Welding Vw transaxles

AZmiik

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I have a '65 transaxle with a cracked bell housing and was trying to repair it
earlier today to no avail. Does anyone know what kind of alloy the
transaxle is composed of. Or if anyone has welded one what kind of filler rod did
you use. We tried a 4130 and 5356 aluminum filler rods but neither one
really wanted to stick. Thanks in advance.

Mike
 

1992f150

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whoa 4130 and aluminum filler rod??? you might at least narrow it down before you just start welding on it. According to a book i have about baja bugs "the transaxle case is cast magnesium..." You can tig weld magnesium but ive never done it. You should talk to Greg from UPS; I know he told me he welds that stuff at work. An easy way to check if a part is steel is to hit it with a grinder, if it sparks its steel (has iron) no sparks its something else. Keep in mind magnesium is flammable so this test might not be wise unless you got a small separate chip of the bellhousing.

Azusa: shame of the foothills
 

AZmiik

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4130 is a grade of aluminum filler rod as is 5356. I was trying to ti weld it but the filler we had in the shop didn't want to fill. In some places after the heat was taken off the weld it would snap and pop and the intended tack just popped off. All I know is the case is some sort of Al-mag alloy that apparently need a specific welding procedure.

Mike
 

ntsqd

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Wouldn't it be easier to go get a different case ? Keep your existing intermediate housing & guts all together so you don't have to have the shifter forks set up again. Just be sure that you get a similar case, i.e. gland nut or 4 bolt pinion bearing retainer.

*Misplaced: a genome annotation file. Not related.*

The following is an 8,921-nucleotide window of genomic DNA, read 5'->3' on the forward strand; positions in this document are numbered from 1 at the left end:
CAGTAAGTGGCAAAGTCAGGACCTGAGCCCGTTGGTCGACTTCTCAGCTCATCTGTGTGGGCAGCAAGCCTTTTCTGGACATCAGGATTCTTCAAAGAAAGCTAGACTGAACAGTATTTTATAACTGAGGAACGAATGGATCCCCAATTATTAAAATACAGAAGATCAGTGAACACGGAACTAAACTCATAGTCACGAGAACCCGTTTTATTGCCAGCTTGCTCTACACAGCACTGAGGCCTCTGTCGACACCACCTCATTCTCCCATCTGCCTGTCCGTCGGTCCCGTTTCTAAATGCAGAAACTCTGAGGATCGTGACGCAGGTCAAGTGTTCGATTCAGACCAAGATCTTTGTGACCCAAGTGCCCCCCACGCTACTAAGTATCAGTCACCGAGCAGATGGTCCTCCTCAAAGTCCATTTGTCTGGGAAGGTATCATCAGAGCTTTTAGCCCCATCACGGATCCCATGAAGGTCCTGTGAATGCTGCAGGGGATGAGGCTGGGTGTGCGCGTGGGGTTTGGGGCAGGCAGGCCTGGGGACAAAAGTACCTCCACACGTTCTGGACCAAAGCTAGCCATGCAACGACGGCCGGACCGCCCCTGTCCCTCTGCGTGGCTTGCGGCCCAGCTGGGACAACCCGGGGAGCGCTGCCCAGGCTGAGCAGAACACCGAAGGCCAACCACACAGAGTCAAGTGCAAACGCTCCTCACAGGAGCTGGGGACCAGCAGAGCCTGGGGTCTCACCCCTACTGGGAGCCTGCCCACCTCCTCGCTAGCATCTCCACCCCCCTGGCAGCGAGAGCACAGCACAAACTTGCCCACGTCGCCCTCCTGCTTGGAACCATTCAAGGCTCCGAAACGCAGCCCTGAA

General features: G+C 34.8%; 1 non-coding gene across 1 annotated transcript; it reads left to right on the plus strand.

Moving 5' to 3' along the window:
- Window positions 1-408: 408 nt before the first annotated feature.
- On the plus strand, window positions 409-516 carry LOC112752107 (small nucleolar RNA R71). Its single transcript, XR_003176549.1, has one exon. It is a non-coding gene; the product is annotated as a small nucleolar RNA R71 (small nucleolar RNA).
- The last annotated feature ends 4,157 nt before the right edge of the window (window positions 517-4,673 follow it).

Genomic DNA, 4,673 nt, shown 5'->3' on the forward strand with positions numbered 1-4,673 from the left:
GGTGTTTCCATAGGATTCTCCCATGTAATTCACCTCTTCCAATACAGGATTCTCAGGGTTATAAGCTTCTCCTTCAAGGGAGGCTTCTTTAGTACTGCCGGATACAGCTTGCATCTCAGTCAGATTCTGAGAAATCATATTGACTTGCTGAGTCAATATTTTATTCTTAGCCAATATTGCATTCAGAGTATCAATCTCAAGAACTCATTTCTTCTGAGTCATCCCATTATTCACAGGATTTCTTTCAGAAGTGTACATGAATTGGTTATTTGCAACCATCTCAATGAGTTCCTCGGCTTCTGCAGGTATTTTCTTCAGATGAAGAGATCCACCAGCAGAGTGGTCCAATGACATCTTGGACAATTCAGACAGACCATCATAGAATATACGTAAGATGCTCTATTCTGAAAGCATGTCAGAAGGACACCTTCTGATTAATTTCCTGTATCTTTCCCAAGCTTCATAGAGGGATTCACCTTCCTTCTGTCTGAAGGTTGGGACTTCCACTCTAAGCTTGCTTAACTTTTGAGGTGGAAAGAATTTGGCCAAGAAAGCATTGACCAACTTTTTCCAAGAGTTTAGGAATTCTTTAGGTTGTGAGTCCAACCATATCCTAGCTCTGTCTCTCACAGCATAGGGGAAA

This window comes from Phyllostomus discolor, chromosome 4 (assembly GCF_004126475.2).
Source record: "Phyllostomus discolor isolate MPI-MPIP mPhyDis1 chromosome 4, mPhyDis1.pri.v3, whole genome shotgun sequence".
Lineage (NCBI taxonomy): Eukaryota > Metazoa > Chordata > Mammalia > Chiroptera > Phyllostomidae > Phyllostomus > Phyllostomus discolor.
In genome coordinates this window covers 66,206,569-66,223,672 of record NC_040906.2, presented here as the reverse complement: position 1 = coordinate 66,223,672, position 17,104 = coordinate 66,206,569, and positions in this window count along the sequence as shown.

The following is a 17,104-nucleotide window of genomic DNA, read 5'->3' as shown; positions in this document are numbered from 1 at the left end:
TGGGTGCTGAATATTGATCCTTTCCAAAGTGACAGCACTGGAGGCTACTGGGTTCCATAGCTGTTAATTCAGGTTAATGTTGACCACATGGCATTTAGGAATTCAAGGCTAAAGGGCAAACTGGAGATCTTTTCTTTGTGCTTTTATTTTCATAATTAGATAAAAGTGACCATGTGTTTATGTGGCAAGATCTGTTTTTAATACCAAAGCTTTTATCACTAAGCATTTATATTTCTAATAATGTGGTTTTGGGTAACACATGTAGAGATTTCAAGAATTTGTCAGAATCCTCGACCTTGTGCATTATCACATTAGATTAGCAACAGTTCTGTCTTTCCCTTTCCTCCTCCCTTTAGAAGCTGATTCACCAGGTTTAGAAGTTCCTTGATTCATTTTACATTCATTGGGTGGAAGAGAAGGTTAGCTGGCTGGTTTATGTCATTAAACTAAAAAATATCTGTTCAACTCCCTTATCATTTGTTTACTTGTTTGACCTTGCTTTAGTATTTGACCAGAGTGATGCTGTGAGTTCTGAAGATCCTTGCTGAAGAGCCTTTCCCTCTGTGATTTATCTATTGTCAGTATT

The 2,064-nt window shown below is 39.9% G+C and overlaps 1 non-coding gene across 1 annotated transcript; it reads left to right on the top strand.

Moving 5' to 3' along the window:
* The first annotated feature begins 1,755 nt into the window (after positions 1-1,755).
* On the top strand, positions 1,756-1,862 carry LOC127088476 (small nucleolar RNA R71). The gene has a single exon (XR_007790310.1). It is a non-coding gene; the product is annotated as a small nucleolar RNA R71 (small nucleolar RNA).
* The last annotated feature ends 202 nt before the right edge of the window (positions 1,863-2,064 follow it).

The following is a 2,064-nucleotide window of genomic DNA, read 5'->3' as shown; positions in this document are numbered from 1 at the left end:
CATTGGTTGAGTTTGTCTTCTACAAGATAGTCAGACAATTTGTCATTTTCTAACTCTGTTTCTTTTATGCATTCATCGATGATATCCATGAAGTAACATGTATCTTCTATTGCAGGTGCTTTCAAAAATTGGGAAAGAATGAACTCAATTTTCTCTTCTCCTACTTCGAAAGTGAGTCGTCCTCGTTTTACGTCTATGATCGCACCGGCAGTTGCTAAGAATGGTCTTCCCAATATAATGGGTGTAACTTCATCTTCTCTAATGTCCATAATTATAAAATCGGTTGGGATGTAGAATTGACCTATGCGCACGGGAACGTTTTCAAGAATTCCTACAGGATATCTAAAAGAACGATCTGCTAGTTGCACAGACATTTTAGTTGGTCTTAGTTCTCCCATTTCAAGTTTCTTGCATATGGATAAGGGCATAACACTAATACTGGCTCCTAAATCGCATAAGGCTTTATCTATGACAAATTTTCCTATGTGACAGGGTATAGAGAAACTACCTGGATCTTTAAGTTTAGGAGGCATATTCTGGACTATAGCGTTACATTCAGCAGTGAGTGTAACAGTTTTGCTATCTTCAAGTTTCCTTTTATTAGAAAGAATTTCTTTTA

Then you'll have camp fire fodder....

TS

I used swerve around my halucinations, now I drive right thru them.
 

vwguy

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welding a vw transmission case and or motor is not the smartest thing in the world IMO
they are both composed of part magnesium and when they are caught on fire your done just watch it go and hope nothing else catches on fire
used to work at a buggy shop and one was caught on fire in a sandrail and we just watched it burn nothing you can really do

how ironic is it that most people slow down for speed bumps yet almost all of us here im sure pin it
 

FABRICATOR

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That case is magnesium. They are not hard to weld, but you must use caution. It helps to preheat the case (this speeds up the welding process and reduces warpage). However, the higher temperature it is preheated to, the closer it is to catching on fire. Use argon or argon/helium mix, 3/32 or 1/8" electrode. Filler rod can be AZ 318, AZ 80 or AZ 92, there may be others. You must use caution for fire. If it does start, don't throw it on your nice concrete floor or bench. (It won't be nice anymore) And don't throw water on it. If you weld it in the open, at least have a metal tub or something with a few inches of sand to set it on. You literally must be prepared to deal with a large item that is burning out of control at thousands of degrees and is almost unstoppable. Also, if it does catch on fire, you will have to deal with it with your welding helmet on because it will be too bright to look at.

<font color=orange>The best ideas are the ones that look obvious to the casual observer.</font color=orange>
 

AZmiik

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Well I am planning on getting a new case sometime but its not in the budget right now. So seen as I am supposed to be the dunes next weekend I figured I could take to school and TIG it up with a little help from the Welding Instructor. We already knew about the fire hazards and had oh Sh*& route planned. Of course it never cam to that as it just didn't want to accecpt the filler. Thanks again. Oh and if anyone has a nice trans for cheap lat me know.

MIke
 

vwguy

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type 1 irs or what

how ironic is it that most people slow down for speed bumps yet almost all of us here im sure pin it
 

AZmiik

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type 1 trs is what I have now. I would like to get a bus box but for now any thing would work.

Mike
 

Greg